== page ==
Ross Wants To Pay For Stadium Upgrade Martha Ford Takes Over Lions Ownership Knicks To Own/Operate D-League Team Astros Build Custom Database L.A. Kiss Unveil Uniforms, Helmets Chivas USA's Rodriguez Eyes Longterm Turnaround MLS Franchise Notes Franchise Notes Lions Ownership Staying In Ford Family Leafs, Raptors Raise Season-Ticket Prices
Upcoming Conferences and Events
SIZING UP THE FINANCIAL SITUATION IN SOUTH FLORIDA
Published November 5, 1996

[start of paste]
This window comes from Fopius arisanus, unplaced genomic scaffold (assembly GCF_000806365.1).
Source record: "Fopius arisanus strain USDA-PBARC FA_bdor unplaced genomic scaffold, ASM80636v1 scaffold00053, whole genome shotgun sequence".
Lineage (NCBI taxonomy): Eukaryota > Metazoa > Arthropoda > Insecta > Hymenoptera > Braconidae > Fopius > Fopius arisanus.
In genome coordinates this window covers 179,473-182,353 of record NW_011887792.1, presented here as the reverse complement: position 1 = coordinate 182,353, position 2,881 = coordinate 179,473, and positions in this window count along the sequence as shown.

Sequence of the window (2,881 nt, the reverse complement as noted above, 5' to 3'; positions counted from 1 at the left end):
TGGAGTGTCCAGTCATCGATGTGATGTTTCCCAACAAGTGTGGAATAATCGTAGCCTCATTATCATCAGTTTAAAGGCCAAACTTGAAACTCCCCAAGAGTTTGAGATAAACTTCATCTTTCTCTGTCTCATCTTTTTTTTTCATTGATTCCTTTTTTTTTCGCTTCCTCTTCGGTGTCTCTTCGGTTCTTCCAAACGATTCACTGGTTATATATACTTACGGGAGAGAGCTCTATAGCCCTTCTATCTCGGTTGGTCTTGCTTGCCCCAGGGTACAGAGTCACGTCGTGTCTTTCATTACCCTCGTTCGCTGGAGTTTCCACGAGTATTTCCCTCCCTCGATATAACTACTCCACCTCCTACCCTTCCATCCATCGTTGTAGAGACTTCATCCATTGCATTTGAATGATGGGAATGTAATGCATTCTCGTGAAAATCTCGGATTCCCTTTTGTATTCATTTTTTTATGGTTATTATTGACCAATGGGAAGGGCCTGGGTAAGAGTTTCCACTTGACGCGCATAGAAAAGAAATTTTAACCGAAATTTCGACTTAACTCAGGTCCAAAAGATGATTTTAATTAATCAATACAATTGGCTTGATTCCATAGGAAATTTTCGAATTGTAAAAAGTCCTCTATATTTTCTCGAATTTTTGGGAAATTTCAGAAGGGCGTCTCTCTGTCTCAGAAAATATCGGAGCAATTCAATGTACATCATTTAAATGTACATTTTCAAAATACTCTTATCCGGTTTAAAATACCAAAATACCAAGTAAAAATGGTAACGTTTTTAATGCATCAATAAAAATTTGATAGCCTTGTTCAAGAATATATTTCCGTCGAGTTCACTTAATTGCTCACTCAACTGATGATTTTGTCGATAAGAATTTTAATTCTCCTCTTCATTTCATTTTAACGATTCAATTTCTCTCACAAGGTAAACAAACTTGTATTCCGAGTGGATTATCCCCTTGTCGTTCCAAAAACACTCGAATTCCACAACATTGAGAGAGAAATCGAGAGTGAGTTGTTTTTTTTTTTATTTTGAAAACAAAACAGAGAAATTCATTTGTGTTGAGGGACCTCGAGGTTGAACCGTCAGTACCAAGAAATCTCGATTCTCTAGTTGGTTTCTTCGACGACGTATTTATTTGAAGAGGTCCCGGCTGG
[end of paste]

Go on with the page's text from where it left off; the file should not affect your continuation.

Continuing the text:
The four pro teams in South Florida and their inability to "turn a profit" are profiled by Barry Jackson of the MIAMI HERALD in a piece entitled, "Winning Teams, Losing Bottom Lines." Panthers/Marlins/Dolphins Owner Wayne Huizenga: "Sports is different from other businesses. It's a unusual thing. When you're in other businesses people expect you to operate a profitably. But in sports, people perceive it as a negative when a team makes money. There is a double standard. If I had to do it all over again as far as going into sports, that would be a real tough decision. But now, that we are in sports, we will stay in it. ... In hindsight, it might be better off not getting into it." Huizenga notes with the Panthers, "we know it will turn around with the new arena. The Marlins are the ones we don't see the light at the end of the tunnel." The MIAMI HERALD examined the financial status of each South FL team. MARLINS: The Marlins had total revenue of $53M and a net loss of $17M. For the team, financial "woes have everything to do with attendance." Season tickets have dropped to 12,500 this season after 20,000 in '93. Huizenga said he would consider selling the team if the Marlins win and still have trouble drawing fans. Huizenga: "Nobody would buy this team in the condition we're in, unless there's a change in attendance or a new venue." DOLPHINS: The Dolphins had $65M in total revenues, mostly from network TV deals and ticket sales. But the team had a $45M payroll and $20M in expenses to "merely break even." Dolphins management say they expect to make a profit, but "wouldn't project how much they plan to make." PANTHERS: The Panthers earned $30M in total revenue with a net loss of $11M. They lose money annually as their lease at Miami Arena is "among the worst in sports." They paid $849,982 in rent in '95, while the Heat paid $219,031. The Panthers receive no skybox revenue and earned "just" $5M in national and local TV/radio revenue in '95. HEAT: Heat Owner Micky Arison said the team broke even in '95 with a payroll around $2M less than '96. Although more than 90% of season-ticket holders have renewed for this season, "new sales have lagged." Arison: "Even with a new arena, breaking even is the best we can hope for for a long time" (MIAMI HERALD, 11/3).